quote:

If you're really wedded to your bullshit community private law nonsense...

Don't think I'm wedded to it. I see it as a possible compromise between irreconcilable views. Something that might result from a genuine negotiation.
 
Posted by Leorning Cniht (# 17564) on :
 
quote:
Originally posted by Russ:

I don't know the answer. I oscillate between the cynical view that we humans tend to be in favour of tight-knit communities with their own distinctive customs until what we want to do falls foul of the "social rules" of such a community.

You might be interested in this piece of news (a group of Muslim women in India successfully fight against Muslim cultural practice in Indian civil court).
 
Posted by orfeo (# 13878) on :
 
quote:
Originally posted by Russ:
When courts compel religiously-minded bakers not to distinguish between a sacrament and a blasphemy (as they see it), that's imposing not permitting.

The conservative's favourite example relies on an unstated assumption that the role of "baker" and the role of "moral guardian" are readily interchangeable.

They're not. And yeah, the law imposes that. The law says that if you choose to open a bakery to the public (usually without a sign that says "RELIGIOUS bakery"), then you've got to follow through with that choice.

Choices have consequences. The choice of opening a bakery has consequences. Among the other things that are imposed on bakers are laws about food preparation, laws about displaying prices, laws about paying employees, laws about advertising, laws about opening hours, laws about seating capacity if it's a place you can sit and eat, laws about paying taxes.

That's a hell of a lot of imposing that goes on. So I have to ask, why focus so much on the imposition that says "don't treat your gay customers like shit"?
 
Posted by orfeo (# 13878) on :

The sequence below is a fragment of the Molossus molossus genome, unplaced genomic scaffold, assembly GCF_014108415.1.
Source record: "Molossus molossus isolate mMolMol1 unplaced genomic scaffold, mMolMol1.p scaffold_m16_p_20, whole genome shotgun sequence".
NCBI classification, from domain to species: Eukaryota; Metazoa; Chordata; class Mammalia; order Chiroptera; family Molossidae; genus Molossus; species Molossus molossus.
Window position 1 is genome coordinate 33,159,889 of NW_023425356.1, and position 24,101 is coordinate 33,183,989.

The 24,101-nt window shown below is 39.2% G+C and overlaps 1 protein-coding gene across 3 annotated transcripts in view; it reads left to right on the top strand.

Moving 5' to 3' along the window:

I mean, the whole notion that bakers are in the business of distinguishing between PURPOSES for cakes is absurd. They're not. Their job requires distinguishing between cakes.

Cakes don't have sexual preferences or political leanings. They have or don't have eggs, sugar, butter, fruit. There's no such thing as a sacramental cake or a blasphemous cake. There's just a bunch of human beings who are imposing intentions onto ingredients.

The only relevant "purpose" of a cake is to be suitable for eating.

Bakers who think they are in the business of determining the suitability of the eater of the cake have misunderstood their function.

[ 23. August 2017, 14:16: Message edited by: orfeo ]
 
Posted by Dafyd (# 5549) on :
 
quote:
Originally posted by Russ:
Are you arguing that there's no route to objective truth? Or that there is a route and it doesn't involve an effort to be more objective by setting aside one's own partisan sympathies ?

It involves increasing and widening one's sympathies rather than setting them aside.
 
Posted by Martin60 (# 368) on :
 
Is the social-progressive mindset winning? Or has it peaked, delivered all it possibly can in terms of plural equity and in fact is failing? It's failed, lost the most recent battles, in the US with Trump and the UK with Brexit. Has it lost the war? Is its last redoubt the EU? It has no meaningful traction in China, Russia and other large developing economies: Turkey, Brazil, Mexico, Nigeria. I suspect that Turkey, being Muslim, will have less extremes of poverty, for Turks; is more economically socially effective, but it isn't progressive, plural, it's going Islamic nationalist. Hispanic America won't be egalitarian for centuries anymore than the US will be, just libertarian. You can be poor and gay in a favela. Africa will lag even that while its population explodes.

India looks nearly hopeful. A fifth of humanity. Half a millennium of 'moderate' Islam Nusantara is under threat in Indonesia, could go the way of Pakistan in a generation.